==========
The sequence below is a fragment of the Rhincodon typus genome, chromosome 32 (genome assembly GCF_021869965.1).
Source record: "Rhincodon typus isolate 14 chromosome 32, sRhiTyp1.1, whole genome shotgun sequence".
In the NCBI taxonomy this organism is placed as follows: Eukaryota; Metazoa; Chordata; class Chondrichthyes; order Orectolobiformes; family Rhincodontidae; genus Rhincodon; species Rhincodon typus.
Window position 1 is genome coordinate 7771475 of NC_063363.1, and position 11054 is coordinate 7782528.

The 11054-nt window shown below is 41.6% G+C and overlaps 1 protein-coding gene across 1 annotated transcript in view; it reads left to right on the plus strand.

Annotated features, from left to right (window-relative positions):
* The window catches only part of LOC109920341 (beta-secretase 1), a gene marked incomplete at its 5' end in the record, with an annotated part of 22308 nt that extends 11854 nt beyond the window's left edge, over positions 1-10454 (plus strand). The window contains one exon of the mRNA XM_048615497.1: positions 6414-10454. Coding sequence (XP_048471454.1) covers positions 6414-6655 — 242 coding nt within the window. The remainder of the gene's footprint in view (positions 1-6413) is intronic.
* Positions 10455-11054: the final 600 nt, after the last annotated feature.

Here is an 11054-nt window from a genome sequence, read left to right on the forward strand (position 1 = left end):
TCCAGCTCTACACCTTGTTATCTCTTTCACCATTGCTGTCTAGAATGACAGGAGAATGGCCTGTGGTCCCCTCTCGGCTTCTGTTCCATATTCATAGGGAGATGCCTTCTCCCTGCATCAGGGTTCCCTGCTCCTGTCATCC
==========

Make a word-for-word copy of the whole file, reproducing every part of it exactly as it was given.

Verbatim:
The sequence below is a fragment of the Rhincodon typus genome, chromosome 32 (genome assembly GCF_021869965.1).
Source record: "Rhincodon typus isolate 14 chromosome 32, sRhiTyp1.1, whole genome shotgun sequence".
In the NCBI taxonomy this organism is placed as follows: Eukaryota; Metazoa; Chordata; class Chondrichthyes; order Orectolobiformes; family Rhincodontidae; genus Rhincodon; species Rhincodon typus.
Window position 1 is genome coordinate 7771475 of NC_063363.1, and position 11054 is coordinate 7782528.

The 11054-nt window shown below is 41.6% G+C and overlaps 1 protein-coding gene across 1 annotated transcript in view; it reads left to right on the plus strand.

Annotated features, from left to right (window-relative positions):
* The window catches only part of LOC109920341 (beta-secretase 1), a gene marked incomplete at its 5' end in the record, with an annotated part of 22308 nt that extends 11854 nt beyond the window's left edge, over positions 1-10454 (plus strand). The window contains one exon of the mRNA XM_048615497.1: positions 6414-10454. Coding sequence (XP_048471454.1) covers positions 6414-6655 — 242 coding nt within the window. The remainder of the gene's footprint in view (positions 1-6413) is intronic.
* Positions 10455-11054: the final 600 nt, after the last annotated feature.

Here is an 11054-nt window from a genome sequence, read left to right on the forward strand (position 1 = left end):
TCCAGCTCTACACCTTGTTATCTCTTTCACCATTGCTGTCTAGAATGACAGGAGAATGGCCTGTGGTCCCCTCTCGGCTTCTGTTCCATATTCATAGGGAGATGCCTTCTCCCTGCATCAGGGTTCCCTGCTCCTGTCATCC